[SecurityException: Request for the permission of type 'System.Security.Permissions.SecurityPermission, mscorlib, Version=, Culture=neutral, PublicKeyToken=b77a5c561934e089' failed.]
   System.Runtime.Serialization.Formatters.Binary.ObjectReader.CheckSecurity(ParseRecord pr) +10107255
   System.Runtime.Serialization.Formatters.Binary.ObjectReader.ParseArray(ParseRecord pr) +155
   System.Runtime.Serialization.Formatters.Binary.ObjectReader.ParseObject(ParseRecord pr) +151
   System.Runtime.Serialization.Formatters.Binary.__BinaryParser.ReadArray(BinaryHeaderEnum binaryHeaderEnum) +581
   System.Runtime.Serialization.Formatters.Binary.__BinaryParser.Run() +283
   System.Runtime.Serialization.Formatters.Binary.ObjectReader.Deserialize(HeaderHandler handler, __BinaryParser serParser, Boolean fCheck, Boolean isCrossAppDomain, IMethodCallMessage methodCallMessage) +559
   System.Runtime.Serialization.Formatters.Binary.BinaryFormatter.Deserialize(Stream serializationStream, HeaderHandler handler, Boolean fCheck, Boolean isCrossAppDomain, IMethodCallMessage methodCallMessage) +326
   System.Runtime.Serialization.Formatters.Binary.BinaryFormatter.Deserialize(Stream serializationStream) +33
   PostSharp.Laos.Serializers.BinaryLaosSerializer.Deserialize(Stream stream) in BinaryLaosSerializer.cs:46
   PostSharp.Laos.LaosSerializer.Deserialize(Assembly assembly, String resourceName) in LaosSerializer.cs:68
   ~PostSharp~Laos~Implementation..cctor() +365

Don't panic, it is not the end of the story.

Clearly, there is a security exception. Looking at the stack trace, you see that the exception occurs in the BinaryFormatter.Deserialize. Indeed, the binary formatter requires full trust and... code running inside Windows Azure is only partially trusted.

I could have written the same for code running inside SQL Server 2005, but it's less hyped: very often, when your code is hosted, it is not granted full trust.

Pluggable Serializers

If you are new to PostSharp, you may wonder why BinaryFormatter is invoked at runtime. In fact, at build time, aspects are instantiated and serialized into a binary stream. This stream is stored in a managed resource in the assembly and deserialized at runtime. That's why the binary formatter is invoked.

Fortunately, PostSharp 1.5 CTP 2 comes with a new feature called pluggable serializers. Before, you had no choice: aspects were always serialized using the BinaryFormatter. It is the best tool for the job for most situations, but, as you can see here with partial-trust scenarios, it is not always possible to use it.

But there are other serializers in .NET, isn't it? So why not to use them? That's exactly the idea behind pluggable serializers: you can now choose the serializer used to to serialize aspects at build time and deserialize them at rutime.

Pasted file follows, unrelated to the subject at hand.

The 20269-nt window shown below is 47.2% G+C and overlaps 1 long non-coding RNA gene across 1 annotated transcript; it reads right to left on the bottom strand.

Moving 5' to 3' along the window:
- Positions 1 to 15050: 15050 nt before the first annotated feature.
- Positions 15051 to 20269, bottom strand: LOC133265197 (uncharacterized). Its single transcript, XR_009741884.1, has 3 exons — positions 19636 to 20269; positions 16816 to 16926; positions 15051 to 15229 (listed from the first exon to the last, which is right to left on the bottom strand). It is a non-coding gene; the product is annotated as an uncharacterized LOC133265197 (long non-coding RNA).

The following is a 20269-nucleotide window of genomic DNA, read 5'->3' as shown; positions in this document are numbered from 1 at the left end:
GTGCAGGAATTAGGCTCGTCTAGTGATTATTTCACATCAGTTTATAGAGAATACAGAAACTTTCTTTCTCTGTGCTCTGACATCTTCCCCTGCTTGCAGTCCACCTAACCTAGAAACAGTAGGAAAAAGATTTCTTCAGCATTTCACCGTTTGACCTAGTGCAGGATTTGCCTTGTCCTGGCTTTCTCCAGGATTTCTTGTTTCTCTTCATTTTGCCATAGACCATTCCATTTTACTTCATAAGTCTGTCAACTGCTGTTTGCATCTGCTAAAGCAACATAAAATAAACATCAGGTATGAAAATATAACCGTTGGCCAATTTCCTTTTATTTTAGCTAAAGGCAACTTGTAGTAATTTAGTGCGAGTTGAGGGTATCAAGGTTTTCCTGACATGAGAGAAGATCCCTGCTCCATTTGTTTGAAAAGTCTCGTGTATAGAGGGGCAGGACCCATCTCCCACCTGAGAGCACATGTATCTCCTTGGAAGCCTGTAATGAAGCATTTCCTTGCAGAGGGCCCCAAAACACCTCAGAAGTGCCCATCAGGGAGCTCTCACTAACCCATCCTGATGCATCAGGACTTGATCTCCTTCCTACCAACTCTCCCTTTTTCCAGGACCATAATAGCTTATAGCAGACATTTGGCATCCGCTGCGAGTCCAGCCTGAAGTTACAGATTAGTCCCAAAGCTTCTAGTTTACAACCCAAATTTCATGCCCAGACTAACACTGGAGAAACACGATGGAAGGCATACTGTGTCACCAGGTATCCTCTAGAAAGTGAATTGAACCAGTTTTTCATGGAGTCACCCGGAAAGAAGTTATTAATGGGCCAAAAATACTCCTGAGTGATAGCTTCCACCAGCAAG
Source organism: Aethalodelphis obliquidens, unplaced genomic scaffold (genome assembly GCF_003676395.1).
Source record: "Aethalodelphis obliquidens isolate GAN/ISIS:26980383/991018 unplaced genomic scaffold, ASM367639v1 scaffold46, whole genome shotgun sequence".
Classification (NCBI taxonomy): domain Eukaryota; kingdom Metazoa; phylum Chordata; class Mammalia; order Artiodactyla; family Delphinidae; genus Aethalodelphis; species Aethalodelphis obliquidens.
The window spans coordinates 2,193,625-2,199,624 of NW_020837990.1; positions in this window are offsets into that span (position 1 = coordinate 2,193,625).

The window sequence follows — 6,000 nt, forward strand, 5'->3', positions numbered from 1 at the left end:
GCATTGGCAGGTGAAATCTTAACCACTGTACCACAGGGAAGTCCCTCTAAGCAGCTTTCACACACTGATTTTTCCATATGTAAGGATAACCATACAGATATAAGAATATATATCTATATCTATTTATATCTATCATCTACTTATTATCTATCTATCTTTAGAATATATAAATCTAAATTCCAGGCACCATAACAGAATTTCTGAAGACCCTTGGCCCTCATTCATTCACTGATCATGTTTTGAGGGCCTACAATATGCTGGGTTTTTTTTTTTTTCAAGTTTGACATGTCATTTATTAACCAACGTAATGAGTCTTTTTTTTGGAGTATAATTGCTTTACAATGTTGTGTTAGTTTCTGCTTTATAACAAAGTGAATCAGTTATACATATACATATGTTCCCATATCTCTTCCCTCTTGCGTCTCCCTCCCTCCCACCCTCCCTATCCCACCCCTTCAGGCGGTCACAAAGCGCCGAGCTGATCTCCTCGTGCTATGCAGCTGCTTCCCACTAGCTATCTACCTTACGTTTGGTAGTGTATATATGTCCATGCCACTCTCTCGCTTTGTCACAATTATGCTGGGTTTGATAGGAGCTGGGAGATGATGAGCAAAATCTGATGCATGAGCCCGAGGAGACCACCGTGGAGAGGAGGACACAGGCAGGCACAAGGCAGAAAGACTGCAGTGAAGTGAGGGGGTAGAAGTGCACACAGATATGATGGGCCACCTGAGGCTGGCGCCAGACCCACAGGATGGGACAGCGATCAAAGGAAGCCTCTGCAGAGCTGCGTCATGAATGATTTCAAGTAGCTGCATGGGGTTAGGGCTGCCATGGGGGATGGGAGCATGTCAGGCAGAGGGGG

PostSharp 1.5 comes with three serializers: BinaryLaosSerializer (relying on BinaryFormatter), XmlLaosSerializer (relying on XmlSerializer) and StateBagSerializer (requiring manual implementation in all classes, see documentation). All implement the abstract class PostSharp.Laos.Serializer; if you need another serializer, you can develop your.

Once you have selected a serializer, you should tell PostSharp to use it for your aspect. This is done by applying the custom attribute LaosSerializerAttribute to your aspect class. For instance:

public class SomeAspect : OnMethodBoundaryAspect
[XmlElement] public string Name;
public override void OnEntry(MethodExecutionEventArgs eventArgs) { } }

Since this serializer does not require full trust... it simply works in Windows Azure!

Why do I need a serializer, anyway?

Excellent remarks. Serializers are good when there there is some non-trivial state to be stored. But if your aspect is an isolated custom attribute with some public fields or public properties, it is far better to instantiate the attribute at runtime using the values provided to construct the custom attribute.

For instance, if a custom attribute instance is defined by:

[SomeAspect(Name = "Hello")]

It would be much better (faster and byte-wise more compact) to create the aspect using the following code:

SomeAspect instance = new SomeAspect { Name = "Hello" };

This is exactly what happens if you use the custom attribute LaosSerializerAttribute and pass null to the constructor parameter. The aspect won't be serialized; it will be instantiated and initialized at runtime by some auto-generated code. And this is actually the way aspects for Compact Framework and Silverlight work.

So remember: even if you don't write partially trusted code, you can still use the "null serializer" to improve the size and performance of your assemblies.

Happy PostSharping!